Argentine monthly inflation lowest in 2.5 years


Monthly inflation in economically troubled Argentina came in at 4.2 percent in May, the lowest in two-and-a-half years, mainly due to a drop in consumption, the INDEC statistics agency said Thursday.

For the first five months of 2024, the rate came in at 71.9 percent, and year-on-year at 276.4 percent -- down from 289.4 percent registered in April but still at record high levels.

The rate fell for the fifth successive month in May.

In December, when budget-slashing President Javier Milei took office, inflation leapt by 25.5 percent, provoked by his devaluation of the peso by more than 50 percent.

Self-declared "anarcho-capitalist" Milei has vowed to halt Argentina's economic decline and reduce the budget deficit to zero.

He has slashed public spending, cut the cabinet in half, done away with 50,000 public jobs, suspended new public works contracts and ripped away fuel and transport subsidies.

In April, Milei hailed the South American country's first quarterly budget surplus since 2008.

Economy Minister Luis Caputo on Thursday celebrated the May data as indicating a "deepening of the ongoing disinflation process."

- 'Significant fall in consumption' -

Critics say Milei's few wins have come at the cost of the poor and working classes, and were unlikely to last.

Economist Hernan Letcher of the CEPA economics think tank told AFP the inflation drop was explained, in large part, by a "significant fall in consumption."

"We consultants expect that the process of reducing the rate of inflation will not continue in June," he said.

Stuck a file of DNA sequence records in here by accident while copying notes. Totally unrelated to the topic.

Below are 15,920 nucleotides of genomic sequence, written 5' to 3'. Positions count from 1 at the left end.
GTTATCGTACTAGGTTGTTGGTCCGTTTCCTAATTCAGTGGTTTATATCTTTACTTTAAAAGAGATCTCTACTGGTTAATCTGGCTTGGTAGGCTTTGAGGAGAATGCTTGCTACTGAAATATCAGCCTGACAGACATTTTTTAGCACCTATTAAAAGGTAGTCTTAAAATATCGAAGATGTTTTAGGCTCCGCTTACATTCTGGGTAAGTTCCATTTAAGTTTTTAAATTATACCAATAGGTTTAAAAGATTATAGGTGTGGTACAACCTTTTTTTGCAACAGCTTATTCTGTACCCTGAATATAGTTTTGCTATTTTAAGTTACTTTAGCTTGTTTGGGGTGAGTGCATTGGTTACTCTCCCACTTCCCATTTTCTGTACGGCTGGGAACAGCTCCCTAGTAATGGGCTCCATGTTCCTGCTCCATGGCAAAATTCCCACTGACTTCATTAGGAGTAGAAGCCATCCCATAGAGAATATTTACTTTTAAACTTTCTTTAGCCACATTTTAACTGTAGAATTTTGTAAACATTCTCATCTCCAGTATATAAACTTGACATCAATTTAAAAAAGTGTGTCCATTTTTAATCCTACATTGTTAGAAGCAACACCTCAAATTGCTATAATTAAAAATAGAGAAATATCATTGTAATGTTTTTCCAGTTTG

"The market expectation survey shows that a level in the order of five percent will be maintained until the end of the year."

Consumer consumption, manufacturing and construction have slumped under Milei's peso devaluation and budget cuts, with a 5.3 percent contraction in economic activity in the first quarter.

The International Monetary Fund expects the Argentine economy to contract by 2.8 percent this year, after a 1.6-percent decline in 2023.

The government this week reported a 16-percent increase in real wages in the private sector in April and a recovery of purchasing power that is the "most significant since 2009."

It is a relative figure, however, in a country where informal employment accounted for more than 45 percent of the work force even before the impact of Milei's austerity measures started hitting home.

Poverty in the South American country now stands at 55.5 percent, according to the Pontifical Catholic University's Social Debt Monitor.

Last month, Argentina introduced a 10,000-peso banknote, worth the equivalent of about $11 -- five times the face value of the previous biggest 2,000-peso bill.

Thursday's inflation data came hours after a first victory for Milei in the Senate, which approved a modified version of his economic liberalization package.

Milei's bill, which makes provision for privatization of state-owned companies and weakens labor protections, have raised the ire of workers and leftists, who fought running battles with police outside Congress on Wednesday.

The draft legislation must still be given a final green light by the lower house Chamber of Deputies.



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